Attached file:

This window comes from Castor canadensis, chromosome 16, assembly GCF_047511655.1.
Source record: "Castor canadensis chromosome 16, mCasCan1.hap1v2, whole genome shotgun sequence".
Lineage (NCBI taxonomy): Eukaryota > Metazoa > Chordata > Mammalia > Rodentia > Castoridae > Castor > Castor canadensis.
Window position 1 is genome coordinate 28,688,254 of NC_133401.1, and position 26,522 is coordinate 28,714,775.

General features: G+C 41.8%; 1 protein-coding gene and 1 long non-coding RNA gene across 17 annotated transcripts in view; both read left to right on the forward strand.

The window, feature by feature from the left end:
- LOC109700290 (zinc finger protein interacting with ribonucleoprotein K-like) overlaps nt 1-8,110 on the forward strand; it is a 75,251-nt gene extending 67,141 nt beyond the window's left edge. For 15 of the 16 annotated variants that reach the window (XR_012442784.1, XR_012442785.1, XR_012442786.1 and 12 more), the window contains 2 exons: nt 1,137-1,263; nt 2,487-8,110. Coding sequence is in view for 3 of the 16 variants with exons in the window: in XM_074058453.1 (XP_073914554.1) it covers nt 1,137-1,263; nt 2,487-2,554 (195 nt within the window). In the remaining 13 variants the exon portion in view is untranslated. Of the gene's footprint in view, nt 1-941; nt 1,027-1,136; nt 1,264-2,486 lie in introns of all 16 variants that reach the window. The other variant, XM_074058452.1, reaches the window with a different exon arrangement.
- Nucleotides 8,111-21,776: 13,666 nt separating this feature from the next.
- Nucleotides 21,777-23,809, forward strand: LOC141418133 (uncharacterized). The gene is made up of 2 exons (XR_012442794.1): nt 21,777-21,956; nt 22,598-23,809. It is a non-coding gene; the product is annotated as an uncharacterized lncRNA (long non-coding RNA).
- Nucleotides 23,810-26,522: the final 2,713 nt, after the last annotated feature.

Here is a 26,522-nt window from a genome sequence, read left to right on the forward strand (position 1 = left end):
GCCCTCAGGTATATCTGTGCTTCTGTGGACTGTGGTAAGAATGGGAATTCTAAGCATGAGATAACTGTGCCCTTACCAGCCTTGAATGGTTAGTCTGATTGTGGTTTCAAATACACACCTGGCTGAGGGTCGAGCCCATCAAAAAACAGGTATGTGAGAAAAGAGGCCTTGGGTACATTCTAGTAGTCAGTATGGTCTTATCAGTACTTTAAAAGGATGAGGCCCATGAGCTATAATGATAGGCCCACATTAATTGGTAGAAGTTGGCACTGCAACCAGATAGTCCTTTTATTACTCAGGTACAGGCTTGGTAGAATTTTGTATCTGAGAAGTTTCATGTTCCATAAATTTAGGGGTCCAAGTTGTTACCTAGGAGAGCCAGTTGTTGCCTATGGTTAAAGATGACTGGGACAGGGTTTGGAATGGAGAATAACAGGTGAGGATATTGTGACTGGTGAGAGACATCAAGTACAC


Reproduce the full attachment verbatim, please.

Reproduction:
This window comes from Castor canadensis, chromosome 16, assembly GCF_047511655.1.
Source record: "Castor canadensis chromosome 16, mCasCan1.hap1v2, whole genome shotgun sequence".
Lineage (NCBI taxonomy): Eukaryota > Metazoa > Chordata > Mammalia > Rodentia > Castoridae > Castor > Castor canadensis.
Window position 1 is genome coordinate 28,688,254 of NC_133401.1, and position 26,522 is coordinate 28,714,775.

General features: G+C 41.8%; 1 protein-coding gene and 1 long non-coding RNA gene across 17 annotated transcripts in view; both read left to right on the forward strand.

The window, feature by feature from the left end:
- LOC109700290 (zinc finger protein interacting with ribonucleoprotein K-like) overlaps nt 1-8,110 on the forward strand; it is a 75,251-nt gene extending 67,141 nt beyond the window's left edge. For 15 of the 16 annotated variants that reach the window (XR_012442784.1, XR_012442785.1, XR_012442786.1 and 12 more), the window contains 2 exons: nt 1,137-1,263; nt 2,487-8,110. Coding sequence is in view for 3 of the 16 variants with exons in the window: in XM_074058453.1 (XP_073914554.1) it covers nt 1,137-1,263; nt 2,487-2,554 (195 nt within the window). In the remaining 13 variants the exon portion in view is untranslated. Of the gene's footprint in view, nt 1-941; nt 1,027-1,136; nt 1,264-2,486 lie in introns of all 16 variants that reach the window. The other variant, XM_074058452.1, reaches the window with a different exon arrangement.
- Nucleotides 8,111-21,776: 13,666 nt separating this feature from the next.
- Nucleotides 21,777-23,809, forward strand: LOC141418133 (uncharacterized). The gene is made up of 2 exons (XR_012442794.1): nt 21,777-21,956; nt 22,598-23,809. It is a non-coding gene; the product is annotated as an uncharacterized lncRNA (long non-coding RNA).
- Nucleotides 23,810-26,522: the final 2,713 nt, after the last annotated feature.

Here is a 26,522-nt window from a genome sequence, read left to right on the forward strand (position 1 = left end):
GCCCTCAGGTATATCTGTGCTTCTGTGGACTGTGGTAAGAATGGGAATTCTAAGCATGAGATAACTGTGCCCTTACCAGCCTTGAATGGTTAGTCTGATTGTGGTTTCAAATACACACCTGGCTGAGGGTCGAGCCCATCAAAAAACAGGTATGTGAGAAAAGAGGCCTTGGGTACATTCTAGTAGTCAGTATGGTCTTATCAGTACTTTAAAAGGATGAGGCCCATGAGCTATAATGATAGGCCCACATTAATTGGTAGAAGTTGGCACTGCAACCAGATAGTCCTTTTATTACTCAGGTACAGGCTTGGTAGAATTTTGTATCTGAGAAGTTTCATGTTCCATAAATTTAGGGGTCCAAGTTGTTACCTAGGAGAGCCAGTTGTTGCCTATGGTTAAAGATGACTGGGACAGGGTTTGGAATGGAGAATAACAGGTGAGGATATTGTGACTGGTGAGAGACATCAAGTACAC